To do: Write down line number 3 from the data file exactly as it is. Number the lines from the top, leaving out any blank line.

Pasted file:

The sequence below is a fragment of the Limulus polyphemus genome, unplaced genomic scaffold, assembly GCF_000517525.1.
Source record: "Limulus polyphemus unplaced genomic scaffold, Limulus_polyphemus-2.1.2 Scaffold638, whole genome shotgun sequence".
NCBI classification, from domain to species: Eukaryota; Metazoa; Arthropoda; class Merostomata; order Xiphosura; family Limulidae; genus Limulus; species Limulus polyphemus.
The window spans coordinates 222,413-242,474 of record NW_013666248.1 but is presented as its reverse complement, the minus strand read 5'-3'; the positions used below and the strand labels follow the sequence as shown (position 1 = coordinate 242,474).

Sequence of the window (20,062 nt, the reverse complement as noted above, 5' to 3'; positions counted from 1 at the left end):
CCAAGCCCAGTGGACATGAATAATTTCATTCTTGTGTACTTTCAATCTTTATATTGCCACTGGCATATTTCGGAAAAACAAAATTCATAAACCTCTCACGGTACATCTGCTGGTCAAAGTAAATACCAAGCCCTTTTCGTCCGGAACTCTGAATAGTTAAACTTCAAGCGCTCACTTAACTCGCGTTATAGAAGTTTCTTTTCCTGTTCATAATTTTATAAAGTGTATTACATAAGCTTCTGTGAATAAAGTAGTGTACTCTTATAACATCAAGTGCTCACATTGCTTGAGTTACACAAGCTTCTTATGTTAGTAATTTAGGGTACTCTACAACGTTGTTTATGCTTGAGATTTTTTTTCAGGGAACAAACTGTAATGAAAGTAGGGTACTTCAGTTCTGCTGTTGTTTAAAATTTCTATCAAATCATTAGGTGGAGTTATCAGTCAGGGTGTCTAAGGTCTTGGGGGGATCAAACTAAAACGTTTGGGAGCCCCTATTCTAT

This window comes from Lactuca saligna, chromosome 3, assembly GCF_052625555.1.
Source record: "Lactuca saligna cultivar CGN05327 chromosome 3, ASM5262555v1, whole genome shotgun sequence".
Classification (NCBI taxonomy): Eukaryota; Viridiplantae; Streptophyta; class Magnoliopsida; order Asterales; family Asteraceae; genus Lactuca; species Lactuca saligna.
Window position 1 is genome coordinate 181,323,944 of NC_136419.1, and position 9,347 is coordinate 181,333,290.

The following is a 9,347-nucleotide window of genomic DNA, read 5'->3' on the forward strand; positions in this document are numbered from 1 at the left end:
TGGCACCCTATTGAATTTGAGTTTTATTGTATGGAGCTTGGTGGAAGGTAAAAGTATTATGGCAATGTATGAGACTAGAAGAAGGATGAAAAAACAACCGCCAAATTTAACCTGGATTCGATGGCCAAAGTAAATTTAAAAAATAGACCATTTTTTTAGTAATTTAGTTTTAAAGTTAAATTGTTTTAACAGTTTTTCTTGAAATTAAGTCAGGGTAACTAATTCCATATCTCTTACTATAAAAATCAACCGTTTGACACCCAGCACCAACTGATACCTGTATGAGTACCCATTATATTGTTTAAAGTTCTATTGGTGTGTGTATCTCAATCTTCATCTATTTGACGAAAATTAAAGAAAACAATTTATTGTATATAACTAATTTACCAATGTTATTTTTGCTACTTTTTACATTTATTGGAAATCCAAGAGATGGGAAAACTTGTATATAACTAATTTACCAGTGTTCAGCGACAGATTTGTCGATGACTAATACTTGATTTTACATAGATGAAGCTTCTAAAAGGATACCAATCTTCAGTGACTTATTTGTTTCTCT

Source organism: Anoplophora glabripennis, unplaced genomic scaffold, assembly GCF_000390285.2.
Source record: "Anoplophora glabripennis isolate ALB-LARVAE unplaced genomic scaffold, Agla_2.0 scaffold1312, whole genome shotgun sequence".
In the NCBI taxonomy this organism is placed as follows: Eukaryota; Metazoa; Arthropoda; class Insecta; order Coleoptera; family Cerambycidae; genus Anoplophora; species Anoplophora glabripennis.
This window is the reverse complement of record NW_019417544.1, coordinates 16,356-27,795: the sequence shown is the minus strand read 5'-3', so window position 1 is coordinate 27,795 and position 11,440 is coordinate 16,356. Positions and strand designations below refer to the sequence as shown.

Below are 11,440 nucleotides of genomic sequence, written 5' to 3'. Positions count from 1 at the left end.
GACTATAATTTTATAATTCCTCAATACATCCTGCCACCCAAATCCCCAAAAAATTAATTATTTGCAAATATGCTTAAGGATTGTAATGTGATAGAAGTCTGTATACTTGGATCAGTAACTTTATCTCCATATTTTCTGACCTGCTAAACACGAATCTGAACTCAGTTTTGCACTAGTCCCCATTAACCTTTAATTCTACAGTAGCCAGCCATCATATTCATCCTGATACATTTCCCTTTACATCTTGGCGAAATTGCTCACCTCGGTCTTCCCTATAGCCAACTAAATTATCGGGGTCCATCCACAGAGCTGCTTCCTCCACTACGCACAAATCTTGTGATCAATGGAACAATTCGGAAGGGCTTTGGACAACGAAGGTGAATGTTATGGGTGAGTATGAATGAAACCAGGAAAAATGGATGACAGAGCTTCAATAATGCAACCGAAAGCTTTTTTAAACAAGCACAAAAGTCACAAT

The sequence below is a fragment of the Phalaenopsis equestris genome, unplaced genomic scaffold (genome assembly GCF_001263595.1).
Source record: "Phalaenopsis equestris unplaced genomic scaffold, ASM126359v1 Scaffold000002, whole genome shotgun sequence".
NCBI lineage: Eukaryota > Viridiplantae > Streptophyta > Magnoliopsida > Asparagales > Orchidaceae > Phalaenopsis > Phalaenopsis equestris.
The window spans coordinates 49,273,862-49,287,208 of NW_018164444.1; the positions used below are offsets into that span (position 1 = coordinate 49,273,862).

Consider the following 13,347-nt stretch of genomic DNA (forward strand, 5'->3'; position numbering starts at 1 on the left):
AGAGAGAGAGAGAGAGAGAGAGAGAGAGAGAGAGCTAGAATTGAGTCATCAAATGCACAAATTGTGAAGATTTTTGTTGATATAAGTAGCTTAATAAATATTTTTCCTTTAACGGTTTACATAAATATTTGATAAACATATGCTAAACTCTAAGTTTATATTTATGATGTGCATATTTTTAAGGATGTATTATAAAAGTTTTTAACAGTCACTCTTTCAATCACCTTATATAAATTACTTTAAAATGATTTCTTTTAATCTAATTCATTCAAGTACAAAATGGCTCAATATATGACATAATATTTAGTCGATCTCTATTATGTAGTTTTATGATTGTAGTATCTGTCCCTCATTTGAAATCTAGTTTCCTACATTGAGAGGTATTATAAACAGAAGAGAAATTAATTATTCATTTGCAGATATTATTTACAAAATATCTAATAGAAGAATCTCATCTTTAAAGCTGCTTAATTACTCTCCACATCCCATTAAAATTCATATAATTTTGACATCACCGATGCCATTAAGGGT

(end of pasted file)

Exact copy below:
NCBI classification, from domain to species: Eukaryota; Metazoa; Arthropoda; class Merostomata; order Xiphosura; family Limulidae; genus Limulus; species Limulus polyphemus.